Precise quantification of human motor performance is essential for effective rehabilitation and sports training. Among various aspects of motor performance, stability is one of the most important factors. Stability of rhythmic motor tasks including walking has been frequently assessed by the Floquet multipliers which were obtained from conventional regression. My presentation clarifies a critical, but hitherto neglected problem of current stability analyses of human movements; I identify a substantial bias in the stability measure and devise an improved method that can estimate stability with an order-of-magnitude fewer cycles compared with previous methods.
My presentation additionally disputes a blindly accepted common belief that chaotic system is essential to execute healthy movements. Similar to the fractal-like behaviors observed in brain and heart activity, long-range correlations in walking have commonly been interpreted to result from chaotic dynamics and be a signature of health. I show that a simple model without a system capable of chaos can reproduce the long-range correlations observed in healthy walking. My results suggest that the long-range correlation may result from a combination of noise that is ubiquitous in biological systems and orbital stability that is essential in general rhythmic movements.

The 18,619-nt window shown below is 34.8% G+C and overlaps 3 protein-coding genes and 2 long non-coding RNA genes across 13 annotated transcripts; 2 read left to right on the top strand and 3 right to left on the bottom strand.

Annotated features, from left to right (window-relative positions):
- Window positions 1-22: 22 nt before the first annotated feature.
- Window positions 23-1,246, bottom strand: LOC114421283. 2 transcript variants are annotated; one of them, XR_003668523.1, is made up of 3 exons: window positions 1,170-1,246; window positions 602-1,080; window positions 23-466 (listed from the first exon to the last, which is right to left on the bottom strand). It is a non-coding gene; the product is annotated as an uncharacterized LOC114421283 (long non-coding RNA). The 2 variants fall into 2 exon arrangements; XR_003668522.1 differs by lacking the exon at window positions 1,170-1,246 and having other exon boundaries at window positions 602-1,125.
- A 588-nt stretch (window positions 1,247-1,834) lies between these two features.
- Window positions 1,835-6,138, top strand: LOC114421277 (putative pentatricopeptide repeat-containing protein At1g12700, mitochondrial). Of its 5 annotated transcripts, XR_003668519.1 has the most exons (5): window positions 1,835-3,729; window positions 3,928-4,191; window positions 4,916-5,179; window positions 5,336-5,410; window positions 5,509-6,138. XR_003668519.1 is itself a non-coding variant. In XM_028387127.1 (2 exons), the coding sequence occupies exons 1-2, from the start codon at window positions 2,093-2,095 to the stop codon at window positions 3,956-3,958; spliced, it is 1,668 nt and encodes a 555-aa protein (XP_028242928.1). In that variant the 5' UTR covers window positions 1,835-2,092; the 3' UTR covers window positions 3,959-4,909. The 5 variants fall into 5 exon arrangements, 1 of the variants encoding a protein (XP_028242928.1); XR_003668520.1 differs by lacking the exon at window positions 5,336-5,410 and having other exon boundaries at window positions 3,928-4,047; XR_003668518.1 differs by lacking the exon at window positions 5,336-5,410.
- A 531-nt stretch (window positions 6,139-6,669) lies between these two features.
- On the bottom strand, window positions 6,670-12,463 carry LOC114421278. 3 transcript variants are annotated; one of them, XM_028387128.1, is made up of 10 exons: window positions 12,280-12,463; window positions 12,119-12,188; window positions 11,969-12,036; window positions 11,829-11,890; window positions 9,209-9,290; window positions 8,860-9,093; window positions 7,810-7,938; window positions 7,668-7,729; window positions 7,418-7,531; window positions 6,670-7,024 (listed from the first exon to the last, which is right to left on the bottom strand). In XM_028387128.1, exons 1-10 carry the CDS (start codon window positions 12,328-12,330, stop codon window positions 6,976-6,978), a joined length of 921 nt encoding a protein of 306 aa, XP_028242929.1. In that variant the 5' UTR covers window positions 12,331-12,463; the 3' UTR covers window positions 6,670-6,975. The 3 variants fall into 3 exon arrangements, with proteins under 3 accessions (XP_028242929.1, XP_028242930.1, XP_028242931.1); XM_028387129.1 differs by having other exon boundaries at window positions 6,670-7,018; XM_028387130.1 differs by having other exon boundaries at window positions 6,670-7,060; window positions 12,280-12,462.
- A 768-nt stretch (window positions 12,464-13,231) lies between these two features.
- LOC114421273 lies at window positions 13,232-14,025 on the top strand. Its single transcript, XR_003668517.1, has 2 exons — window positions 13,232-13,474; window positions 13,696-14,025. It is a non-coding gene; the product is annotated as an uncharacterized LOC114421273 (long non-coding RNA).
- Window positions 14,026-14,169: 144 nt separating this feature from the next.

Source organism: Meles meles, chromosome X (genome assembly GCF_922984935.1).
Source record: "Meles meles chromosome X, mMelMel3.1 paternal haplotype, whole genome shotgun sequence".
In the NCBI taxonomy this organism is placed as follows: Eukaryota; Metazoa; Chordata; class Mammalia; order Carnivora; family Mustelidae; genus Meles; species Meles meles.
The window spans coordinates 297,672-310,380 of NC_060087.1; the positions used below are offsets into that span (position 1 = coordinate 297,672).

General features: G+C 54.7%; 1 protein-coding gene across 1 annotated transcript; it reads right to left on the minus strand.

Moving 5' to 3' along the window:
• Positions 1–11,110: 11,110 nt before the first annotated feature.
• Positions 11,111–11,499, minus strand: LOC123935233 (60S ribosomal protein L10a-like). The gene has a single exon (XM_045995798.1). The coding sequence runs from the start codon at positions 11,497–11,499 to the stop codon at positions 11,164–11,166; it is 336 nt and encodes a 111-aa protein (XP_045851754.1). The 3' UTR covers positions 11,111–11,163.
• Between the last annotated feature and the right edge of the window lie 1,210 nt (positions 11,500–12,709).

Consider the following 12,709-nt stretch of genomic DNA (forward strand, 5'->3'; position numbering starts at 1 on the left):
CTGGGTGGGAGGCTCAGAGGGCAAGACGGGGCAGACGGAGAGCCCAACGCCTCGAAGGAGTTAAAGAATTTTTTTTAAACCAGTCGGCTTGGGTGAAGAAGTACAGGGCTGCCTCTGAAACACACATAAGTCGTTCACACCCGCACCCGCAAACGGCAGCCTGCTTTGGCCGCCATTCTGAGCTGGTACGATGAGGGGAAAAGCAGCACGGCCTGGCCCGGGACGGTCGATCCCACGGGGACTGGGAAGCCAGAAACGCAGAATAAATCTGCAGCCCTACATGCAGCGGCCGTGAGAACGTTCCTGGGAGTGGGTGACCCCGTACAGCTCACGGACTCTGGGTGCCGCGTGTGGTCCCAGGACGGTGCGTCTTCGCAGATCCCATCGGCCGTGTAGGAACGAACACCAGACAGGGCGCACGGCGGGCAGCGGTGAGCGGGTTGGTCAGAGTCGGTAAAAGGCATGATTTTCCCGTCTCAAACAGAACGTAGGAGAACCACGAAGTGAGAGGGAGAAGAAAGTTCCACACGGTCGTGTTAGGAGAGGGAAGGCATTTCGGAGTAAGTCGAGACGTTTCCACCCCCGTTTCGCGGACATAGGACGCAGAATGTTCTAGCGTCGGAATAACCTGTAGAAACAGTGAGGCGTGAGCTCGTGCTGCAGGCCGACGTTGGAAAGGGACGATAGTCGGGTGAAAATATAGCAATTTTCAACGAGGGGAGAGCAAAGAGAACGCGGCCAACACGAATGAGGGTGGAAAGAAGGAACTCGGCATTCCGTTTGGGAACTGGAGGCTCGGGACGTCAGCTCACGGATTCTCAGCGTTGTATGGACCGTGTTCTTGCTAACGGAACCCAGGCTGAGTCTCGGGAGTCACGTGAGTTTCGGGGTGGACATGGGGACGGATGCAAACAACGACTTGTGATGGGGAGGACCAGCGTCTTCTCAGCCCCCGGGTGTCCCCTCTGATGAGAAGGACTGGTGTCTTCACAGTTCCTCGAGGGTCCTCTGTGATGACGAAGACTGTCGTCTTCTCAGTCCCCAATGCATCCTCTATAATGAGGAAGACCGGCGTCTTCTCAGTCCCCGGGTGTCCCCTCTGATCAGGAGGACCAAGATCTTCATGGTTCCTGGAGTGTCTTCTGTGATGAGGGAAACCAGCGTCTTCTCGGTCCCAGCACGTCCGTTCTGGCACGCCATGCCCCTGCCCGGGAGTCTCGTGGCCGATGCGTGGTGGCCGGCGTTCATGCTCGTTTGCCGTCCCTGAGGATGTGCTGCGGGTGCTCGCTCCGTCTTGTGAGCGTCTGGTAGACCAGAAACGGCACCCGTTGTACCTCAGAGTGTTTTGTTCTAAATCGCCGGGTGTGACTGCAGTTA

Jooeun Ahn earned B.S degree from Seoul National University with summa cum laude honor in 2001. As an engineering designer and researcher in Hyundai Heavy Industries, he participated in development of an AEGIS destroyer for Republic of Korea Navy from 2001 to 2004. He received M.S. and Ph.D from MIT in 2006 and 2011 respectively. He performed research on human movement and rehabilitation robotics as a post-doctoral associate at MIT and Northeastern University. He joined the University of Victoria as an assistant professor from 2014 to 2016. He is currently an assistant professor at Seoul National University. His research interest includes dynamics of human motion, sports engineering, human motor control and nonlinear dynamics.